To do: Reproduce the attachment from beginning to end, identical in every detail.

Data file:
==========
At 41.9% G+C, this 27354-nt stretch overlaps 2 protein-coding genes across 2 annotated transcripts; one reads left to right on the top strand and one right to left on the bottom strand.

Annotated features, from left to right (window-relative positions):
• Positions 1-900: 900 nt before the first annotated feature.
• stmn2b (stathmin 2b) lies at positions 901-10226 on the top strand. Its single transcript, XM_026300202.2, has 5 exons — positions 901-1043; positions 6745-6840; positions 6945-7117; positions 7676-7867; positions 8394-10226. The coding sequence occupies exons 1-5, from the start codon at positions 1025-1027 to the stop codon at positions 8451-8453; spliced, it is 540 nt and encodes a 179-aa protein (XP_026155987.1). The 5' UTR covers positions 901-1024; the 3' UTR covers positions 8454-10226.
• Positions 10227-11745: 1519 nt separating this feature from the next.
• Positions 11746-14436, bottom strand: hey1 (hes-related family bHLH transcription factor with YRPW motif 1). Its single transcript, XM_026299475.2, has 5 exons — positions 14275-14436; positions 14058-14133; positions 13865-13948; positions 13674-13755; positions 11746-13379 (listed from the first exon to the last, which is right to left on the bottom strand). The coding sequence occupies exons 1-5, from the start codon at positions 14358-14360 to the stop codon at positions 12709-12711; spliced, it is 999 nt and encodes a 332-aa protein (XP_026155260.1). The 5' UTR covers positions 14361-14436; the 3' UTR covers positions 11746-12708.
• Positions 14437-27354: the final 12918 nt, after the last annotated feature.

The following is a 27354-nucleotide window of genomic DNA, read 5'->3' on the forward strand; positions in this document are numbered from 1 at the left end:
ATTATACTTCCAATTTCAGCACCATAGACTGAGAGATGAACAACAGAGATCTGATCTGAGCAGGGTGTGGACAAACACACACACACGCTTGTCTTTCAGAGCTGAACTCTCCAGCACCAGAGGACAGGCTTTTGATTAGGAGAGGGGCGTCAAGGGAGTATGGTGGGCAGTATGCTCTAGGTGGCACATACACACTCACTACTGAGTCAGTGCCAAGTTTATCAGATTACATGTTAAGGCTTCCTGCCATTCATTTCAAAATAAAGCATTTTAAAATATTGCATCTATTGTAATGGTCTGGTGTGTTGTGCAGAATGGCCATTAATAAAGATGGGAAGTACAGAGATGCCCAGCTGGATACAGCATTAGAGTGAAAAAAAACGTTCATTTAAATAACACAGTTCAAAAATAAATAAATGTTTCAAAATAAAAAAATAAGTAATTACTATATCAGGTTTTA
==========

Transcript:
At 41.9% G+C, this 27354-nt stretch overlaps 2 protein-coding genes across 2 annotated transcripts; one reads left to right on the top strand and one right to left on the bottom strand.

Annotated features, from left to right (window-relative positions):
• Positions 1-900: 900 nt before the first annotated feature.
• stmn2b (stathmin 2b) lies at positions 901-10226 on the top strand. Its single transcript, XM_026300202.2, has 5 exons — positions 901-1043; positions 6745-6840; positions 6945-7117; positions 7676-7867; positions 8394-10226. The coding sequence occupies exons 1-5, from the start codon at positions 1025-1027 to the stop codon at positions 8451-8453; spliced, it is 540 nt and encodes a 179-aa protein (XP_026155987.1). The 5' UTR covers positions 901-1024; the 3' UTR covers positions 8454-10226.
• Positions 10227-11745: 1519 nt separating this feature from the next.
• Positions 11746-14436, bottom strand: hey1 (hes-related family bHLH transcription factor with YRPW motif 1). Its single transcript, XM_026299475.2, has 5 exons — positions 14275-14436; positions 14058-14133; positions 13865-13948; positions 13674-13755; positions 11746-13379 (listed from the first exon to the last, which is right to left on the bottom strand). The coding sequence occupies exons 1-5, from the start codon at positions 14358-14360 to the stop codon at positions 12709-12711; spliced, it is 999 nt and encodes a 332-aa protein (XP_026155260.1). The 5' UTR covers positions 14361-14436; the 3' UTR covers positions 11746-12708.
• Positions 14437-27354: the final 12918 nt, after the last annotated feature.

The following is a 27354-nucleotide window of genomic DNA, read 5'->3' on the forward strand; positions in this document are numbered from 1 at the left end:
ATTATACTTCCAATTTCAGCACCATAGACTGAGAGATGAACAACAGAGATCTGATCTGAGCAGGGTGTGGACAAACACACACACACGCTTGTCTTTCAGAGCTGAACTCTCCAGCACCAGAGGACAGGCTTTTGATTAGGAGAGGGGCGTCAAGGGAGTATGGTGGGCAGTATGCTCTAGGTGGCACATACACACTCACTACTGAGTCAGTGCCAAGTTTATCAGATTACATGTTAAGGCTTCCTGCCATTCATTTCAAAATAAAGCATTTTAAAATATTGCATCTATTGTAATGGTCTGGTGTGTTGTGCAGAATGGCCATTAATAAAGATGGGAAGTACAGAGATGCCCAGCTGGATACAGCATTAGAGTGAAAAAAAACGTTCATTTAAATAACACAGTTCAAAAATAAATAAATGTTTCAAAATAAAAAAATAAGTAATTACTATATCAGGTTTTA